By Mary Dudziak
In classrooms across the country on September 11, 2001, lesson plans were abruptly abandoned. Students and teachers gathered around televisions, sharing the sense that “history” was being made before their eyes. Patricia Latessa, a Cincinnati high school teacher, turned on the cafeteria television “and watched history unfold.” She reflected as she watched about how the scenes of airplanes flying into buildings would impact her students (Figure 1). “The world they knew was bifurcated, cut in half, a time before and a time after”. An unsettling day seemed to require upsetting usual practices. The British Literature teacher at the Academy of the Sacred Heart, in Omaha, Nebraska, burst into a French class during an exam, and turned on the television. At another high school, the principal ordered that the televisions be turned off at midday. Colin Riebel later recalled: “We, the students, revolted. We argued this was a huge part of our history and we had a right to know what was happening to our country. The school complied and let us watch the news again”.
Across the nation and the world, people stopped in front of television screens. The planes exploding into the World Trade Center towers were, for many, a replay of news footage. But the burning and falling buildings were viewed by many in “real time.” The footage was broadcast “live.” Live meant at the same time, so the genuine character of the experience came from temporality, not from proximity. Stopping together in time led to a sense of simultaneity, the idea of a collective experience. A different horror, of course, was experienced in Lower Manhattan, at the Pentagon, and outside of Shanksville, Pennsylvania, the sites where hijacked planes crashed that day. People watching television sometimes felt that the crowds fleeing from the falling buildings were somehow less conscious of “what happened,” lacking access to immediate TV news coverage, an idea that was shared by many at the site of the carnage. As he escaped on foot from Ground Zero, Herbert Ouida, whose son was in WTC Tower 1 but unable to escape, heard that the twin towers had fallen, but later recalled that he “did not believe it until I got to 75th Street at my daughter’s apartment and saw what happened on tv”.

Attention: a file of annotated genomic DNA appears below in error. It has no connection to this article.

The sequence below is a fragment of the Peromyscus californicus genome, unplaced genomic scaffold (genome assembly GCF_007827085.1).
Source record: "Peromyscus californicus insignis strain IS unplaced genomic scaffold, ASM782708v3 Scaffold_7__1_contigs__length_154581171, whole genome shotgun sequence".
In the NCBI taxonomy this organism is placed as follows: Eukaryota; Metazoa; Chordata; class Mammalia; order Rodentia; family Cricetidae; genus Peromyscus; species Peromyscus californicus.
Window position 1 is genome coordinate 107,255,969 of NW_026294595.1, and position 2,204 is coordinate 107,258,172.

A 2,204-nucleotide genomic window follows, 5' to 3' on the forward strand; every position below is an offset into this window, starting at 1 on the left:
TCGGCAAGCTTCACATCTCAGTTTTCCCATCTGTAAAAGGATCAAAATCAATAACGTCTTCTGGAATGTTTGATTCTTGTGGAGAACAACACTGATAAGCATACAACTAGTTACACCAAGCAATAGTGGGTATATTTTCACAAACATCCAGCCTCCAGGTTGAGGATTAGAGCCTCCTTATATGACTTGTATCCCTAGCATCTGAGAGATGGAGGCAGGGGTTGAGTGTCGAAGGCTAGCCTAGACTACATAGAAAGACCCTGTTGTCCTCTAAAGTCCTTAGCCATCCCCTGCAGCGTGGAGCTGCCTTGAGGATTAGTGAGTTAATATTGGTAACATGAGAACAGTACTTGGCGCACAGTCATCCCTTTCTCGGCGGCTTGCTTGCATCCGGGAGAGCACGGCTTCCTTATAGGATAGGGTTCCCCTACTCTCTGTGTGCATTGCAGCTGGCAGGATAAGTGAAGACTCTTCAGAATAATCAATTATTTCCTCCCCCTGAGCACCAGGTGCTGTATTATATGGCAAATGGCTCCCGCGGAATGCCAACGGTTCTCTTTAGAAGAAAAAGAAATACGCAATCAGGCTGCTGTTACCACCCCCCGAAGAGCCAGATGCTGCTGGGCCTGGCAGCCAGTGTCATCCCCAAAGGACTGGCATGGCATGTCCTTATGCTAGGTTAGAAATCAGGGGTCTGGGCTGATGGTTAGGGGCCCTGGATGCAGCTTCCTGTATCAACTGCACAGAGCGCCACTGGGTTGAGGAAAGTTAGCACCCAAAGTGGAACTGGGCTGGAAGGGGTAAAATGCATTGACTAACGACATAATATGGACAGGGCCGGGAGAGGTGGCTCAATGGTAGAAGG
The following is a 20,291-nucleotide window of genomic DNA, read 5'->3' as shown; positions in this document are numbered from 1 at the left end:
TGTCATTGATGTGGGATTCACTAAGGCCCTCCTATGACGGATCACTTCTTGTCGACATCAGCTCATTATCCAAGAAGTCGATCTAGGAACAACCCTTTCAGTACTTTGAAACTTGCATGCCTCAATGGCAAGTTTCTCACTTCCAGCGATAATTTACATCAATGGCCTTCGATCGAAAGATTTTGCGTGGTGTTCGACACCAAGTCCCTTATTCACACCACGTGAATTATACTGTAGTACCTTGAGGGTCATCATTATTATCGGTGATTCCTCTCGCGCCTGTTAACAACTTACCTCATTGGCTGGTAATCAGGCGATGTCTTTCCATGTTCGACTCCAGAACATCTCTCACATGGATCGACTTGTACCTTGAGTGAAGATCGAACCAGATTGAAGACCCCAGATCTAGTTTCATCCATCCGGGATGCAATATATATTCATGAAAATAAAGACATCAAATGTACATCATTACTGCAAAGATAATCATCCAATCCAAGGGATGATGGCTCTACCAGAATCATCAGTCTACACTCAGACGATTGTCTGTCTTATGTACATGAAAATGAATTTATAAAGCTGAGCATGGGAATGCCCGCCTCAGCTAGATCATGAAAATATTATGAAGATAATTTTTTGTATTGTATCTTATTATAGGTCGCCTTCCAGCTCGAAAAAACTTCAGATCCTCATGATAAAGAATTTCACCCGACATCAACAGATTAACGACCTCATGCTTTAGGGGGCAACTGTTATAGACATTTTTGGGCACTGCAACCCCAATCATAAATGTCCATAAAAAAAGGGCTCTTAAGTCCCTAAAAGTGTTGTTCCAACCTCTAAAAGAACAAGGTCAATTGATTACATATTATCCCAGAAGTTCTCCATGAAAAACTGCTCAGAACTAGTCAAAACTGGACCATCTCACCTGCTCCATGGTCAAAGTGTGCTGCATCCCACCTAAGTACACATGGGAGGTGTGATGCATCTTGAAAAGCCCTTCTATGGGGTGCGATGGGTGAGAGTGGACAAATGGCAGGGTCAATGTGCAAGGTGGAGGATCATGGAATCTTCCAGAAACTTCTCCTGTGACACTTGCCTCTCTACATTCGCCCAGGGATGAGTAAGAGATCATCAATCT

Ten years later, how will the day that disrupted our lesson plans reappear in our curriculum as “history?” Teachers may turn to 9/11’s most ubiquitous framing: the idea that this day “changed everything.” That idea was repeated over and over in 9/11 news coverage, and was a major theme during the somber first anniversary in 2002. But how do we study September 11 as a moment of change? How do we know whether it broke history in two, ushering in a new era?
“History is in good part the story of catastrophes, but most are not game-changers,” Michael Sherry emphasizes in the essay that opens this issue. 9/11 generated “nearly universal” shock, in part because the nature of the attack—airplanes flying into iconic buildings—was so unexpected and unprecedented. There were plenty of changes in the ensuing years, beginning with a reinvigoration of George W. Bush’s presidency, which had gotten off to a difficult start after a disputed election. But most post-9/11 developments, from the invasion of Iraq to an expansion of executive power, had roots in earlier decades.
For both supporters and critics of Bush administration actions, it was torture and other harsh treatment of alleged terrorists that was “most intensely defended and attacked as a break from the past.” These practices were not new, Sherry notes. The departures from the past were that high government officials authorized them, the “brazenness” with which they were defended, the reliance on legal arguments, and the “willful obliviousness to legal and practical considerations.” Discontinuities experienced by Americans, whether from overseas military engagement or from post-9/11 domestic security policy, were “not so much done to us,” he emphasizes, “as done by us.”